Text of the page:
Raxon 1st Oct 2014, 6:27 PM edit delete reply
Raxon
As was pointed out to me elsewhere, though, a standard explosive rune is not enough to break a staff of power. You need to at least double its power. Thus, maximized and enhanced.
Ilmaros 1st Oct 2014, 7:30 PM edit delete reply


That's true, indeed, since the staff of power has an enhancement bonus, but that isn't as hard to bypass as it would seem, since after all you can cast explosive runes in succesion to create a more powerful effect (though i admit that would be hard to do in such a limited space, wich is the reason why i investigated an enlarge object spell), or leave contingent spells to detonate after the explosive runes sets off, or use some other spell to previously weaken the staff enough for the explosive runes to be able to break it. Personally, i'd go for the second option, since all you need is some money and a caster level of 11 (wich ironically can be achieved at level 7 with the right build, though i'm not telling how) and it's always fun to see a bunch of elemental-flavored explosions blowing in the face of your target right before a small-scale nuke is unleashed over him (though if the challenge is to do it at level 6, i'd obviously go for the third choice). Craft contingent spell must be one of the most abuse-prone and worst tought feats ever. On the other hand, of course, if my target were larger than me, i'd chose the first option after enlarging the staff. With a bit of luck, the GM could rule that the explosion gets bigger that way, wich would be lovely to behold... from a safe distance, of course.
Raxon 1st Oct 2014, 7:53 PM edit delete reply
Raxon
Meh. A little metamagic does the same, with less risk of the blast getting out of hand. The thing is that the staff doesn't just explode. Oh no. It has a 50/50 chance of banishing the holder to another plane. If it doesn't, it just goes boom and kills them instead.

This is an emergency plan.
Ilmaros 2nd Oct 2014, 8:46 AM edit delete reply


I'm afraid you got that wrong. The staff ALWAYS explodes, and just like the staff of the magi, said explosion is quite potent. The 50/50 chance of banishing the holder applies right before the explosion, thus giving him a chance to survive and making the emergency plan not so extreme as it would be without a way to dodge the nuke. And the problem with the metamagic is that, at the very least it would take a lvl 5 spell with a metamagic rod to pull off your combination, or a lvl 8 spell without said item, thus making it impossible to cast by normal means for a 6th level character. And sure, it is an emergency plan because it implies losing a staff of power, wich is always a bad thing even if you're able to create them, but not because of the potential risk of your target getting out of it alive, since most of the time they won't have an immediate way to return to the place where you're at at the next turn. Granted, that doesn't aplies to a pit fiend, but you could use it to get rid of a red wyrm or an epic warlord without many problems, for as i've stated before, a problem delayed is a problem denied if said problem has to take enough time to come back to kill you for you to be powerful enough to handle it.

On a side note... i wonder how would the tarrasque's 'cannot be properly killed' interact with the staff of power 'gets utterly destroyed'... any ideas?
Inbetweenaction 2nd Oct 2014, 1:51 PM edit delete reply


A terrask can get utterly destroyed. it just dosn't die, and it's regen kicks in. could possibly be another way of pulling of a terrask kill at lv 13 or less
Inbetweenaction 2nd Oct 2014, 2:23 PM edit delete reply


Only problem is, to actually get a terrask to break the staff, and to finnish it of with a wish. not the most cost effective way, i guess, and it only gives you a 50/50 shot at killing the terrask. and then another 50/50 on your wish spell. not to good, but better than some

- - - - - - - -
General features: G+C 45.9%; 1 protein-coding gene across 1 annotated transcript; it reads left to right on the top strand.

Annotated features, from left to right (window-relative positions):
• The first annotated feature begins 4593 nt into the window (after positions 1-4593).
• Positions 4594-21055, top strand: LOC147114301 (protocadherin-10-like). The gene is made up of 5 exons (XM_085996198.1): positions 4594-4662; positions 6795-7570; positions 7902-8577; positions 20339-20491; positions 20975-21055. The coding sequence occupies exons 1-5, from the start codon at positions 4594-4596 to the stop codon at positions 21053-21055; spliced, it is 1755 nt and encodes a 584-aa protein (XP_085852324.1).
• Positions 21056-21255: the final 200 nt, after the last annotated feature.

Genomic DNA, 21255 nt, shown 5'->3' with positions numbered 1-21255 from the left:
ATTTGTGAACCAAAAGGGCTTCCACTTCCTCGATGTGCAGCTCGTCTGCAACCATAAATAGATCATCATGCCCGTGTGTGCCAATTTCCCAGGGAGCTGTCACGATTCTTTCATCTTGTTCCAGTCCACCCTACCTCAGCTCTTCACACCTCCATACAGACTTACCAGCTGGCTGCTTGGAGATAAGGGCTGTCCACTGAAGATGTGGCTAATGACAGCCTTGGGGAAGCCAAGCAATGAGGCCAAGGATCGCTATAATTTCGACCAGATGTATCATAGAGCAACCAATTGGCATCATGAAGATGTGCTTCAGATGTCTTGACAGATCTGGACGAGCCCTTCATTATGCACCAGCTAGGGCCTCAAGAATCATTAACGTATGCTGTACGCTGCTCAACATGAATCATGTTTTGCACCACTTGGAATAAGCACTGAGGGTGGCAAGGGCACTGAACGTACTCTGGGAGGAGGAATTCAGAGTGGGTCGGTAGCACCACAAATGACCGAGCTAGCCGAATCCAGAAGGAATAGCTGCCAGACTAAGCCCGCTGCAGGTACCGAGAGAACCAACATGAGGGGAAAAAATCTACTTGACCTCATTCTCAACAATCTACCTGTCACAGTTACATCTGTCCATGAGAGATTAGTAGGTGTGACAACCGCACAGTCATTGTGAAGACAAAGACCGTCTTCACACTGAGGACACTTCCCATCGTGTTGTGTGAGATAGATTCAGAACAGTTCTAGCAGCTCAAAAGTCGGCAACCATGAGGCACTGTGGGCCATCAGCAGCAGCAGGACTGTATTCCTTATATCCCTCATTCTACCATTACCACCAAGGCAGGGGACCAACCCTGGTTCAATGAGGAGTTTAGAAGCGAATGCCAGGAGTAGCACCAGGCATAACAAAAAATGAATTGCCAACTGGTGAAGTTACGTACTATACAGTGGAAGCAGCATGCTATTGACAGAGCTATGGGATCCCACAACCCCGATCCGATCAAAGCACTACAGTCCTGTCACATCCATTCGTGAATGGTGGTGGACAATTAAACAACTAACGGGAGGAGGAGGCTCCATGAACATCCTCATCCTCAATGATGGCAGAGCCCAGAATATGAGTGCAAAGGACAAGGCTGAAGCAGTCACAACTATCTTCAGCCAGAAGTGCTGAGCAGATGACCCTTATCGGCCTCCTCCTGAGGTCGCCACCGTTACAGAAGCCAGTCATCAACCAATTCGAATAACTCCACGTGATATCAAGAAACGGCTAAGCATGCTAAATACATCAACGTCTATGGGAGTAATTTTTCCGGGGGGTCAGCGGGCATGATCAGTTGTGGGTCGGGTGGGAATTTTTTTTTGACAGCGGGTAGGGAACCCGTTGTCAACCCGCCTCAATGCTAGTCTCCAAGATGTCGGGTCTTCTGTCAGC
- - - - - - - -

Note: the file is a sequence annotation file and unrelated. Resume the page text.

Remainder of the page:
Ilmaros 2nd Oct 2014, 9:50 PM edit delete reply


That would be the easy way out, but the actual wording for the tarrasque's regeneration says that it cannot be killed as it regenerates even after being disintegrated or slain by a death effect, and also that the method to truly kill it has yet to be discovered. This means, for starters, that such a method should hypothetically exist, and furthermore, that the usage of a wish/miracle that was needed to make it stop from regenerating until 3.5 does not necessarily aply in pathfinder. There would be a discussion here regarding the actual effect of a wish/spell, since if you use it to kill the monster it could be considered either a death effect or a valid method to do it since you're not using the spell to reproduce a lower level one but rather wording it to speciffically 'erase' the thing from existence itself. But said method aside, the point regarding the staff rules is wether if 'destroyed' is the same as 'slain'. As i see it, destroying something goes beyond just slaying it, since after death it still generally leaves a corpse or a soul or both. When you deal with undead monsters you never 'kill' or 'slay' them, but you 'destroy' them instead, and when such thing is really acheived the undead generally has no means to ever return, specially in the case of incorporeal ones (for their essence has been destroyed and they had no material remains from where you could recompose it to begin with). So pretty much, the question remains: what happens if an unbreakable shield gets hit by a missile that destroys it all? If i had to venture a theory, i'd say that a tarrasque 'destroyed' with a retributive strikeshould in fact be actually killed but with means of ressurection, but i think this should be contrasted with more theories and see what makes more sense.
Ilmaros 2nd Oct 2014, 9:59 PM edit delete reply


Oh, and one more thing: making the tarrasque suffer the retributive strike is actually very easy to do. You see, the rules on the staff of power clearly state that if the character breaks the staff willingly it does not require a check, wich means that if the staff gets broken unwillingly the retributrive strike is also unleashed. So, since the staff only needs to be held by the monster, and considering that an object is considered to be hold by its container, if you manage the monster to eat the staff and then break it inside it's belly (wich is quite easy with a few contingencies), our dear tarrasque would be affected by the full power of the retributive strike. And if our GM were to complain about that, then we only have to use a master enchanter to bypass it's immunity and control it for a turn (regardless of wether it's save is succesful or not) and make it take the staff and break it for us.
Allan Mills 18th Nov 2014, 7:04 PM edit delete reply


Simplest method I've thought of for weakening or neutralizing a Tarrasque is to put a mirror of opposition where it can see it. The mirror Tarrasque has the same level of difficulty to kill so they can just beat on each other ad infinitum.